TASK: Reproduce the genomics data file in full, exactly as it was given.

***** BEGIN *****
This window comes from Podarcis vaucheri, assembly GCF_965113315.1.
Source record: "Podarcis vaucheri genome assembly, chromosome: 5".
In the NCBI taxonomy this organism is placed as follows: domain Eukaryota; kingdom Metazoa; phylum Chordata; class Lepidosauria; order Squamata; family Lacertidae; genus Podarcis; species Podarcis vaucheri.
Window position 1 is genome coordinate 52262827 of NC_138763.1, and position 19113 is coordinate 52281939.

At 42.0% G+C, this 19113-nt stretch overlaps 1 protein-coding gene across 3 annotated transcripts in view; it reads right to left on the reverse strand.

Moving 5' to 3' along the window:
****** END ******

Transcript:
This window comes from Podarcis vaucheri, assembly GCF_965113315.1.
Source record: "Podarcis vaucheri genome assembly, chromosome: 5".
In the NCBI taxonomy this organism is placed as follows: domain Eukaryota; kingdom Metazoa; phylum Chordata; class Lepidosauria; order Squamata; family Lacertidae; genus Podarcis; species Podarcis vaucheri.
Window position 1 is genome coordinate 52262827 of NC_138763.1, and position 19113 is coordinate 52281939.

At 42.0% G+C, this 19113-nt stretch overlaps 1 protein-coding gene across 3 annotated transcripts in view; it reads right to left on the reverse strand.

Moving 5' to 3' along the window: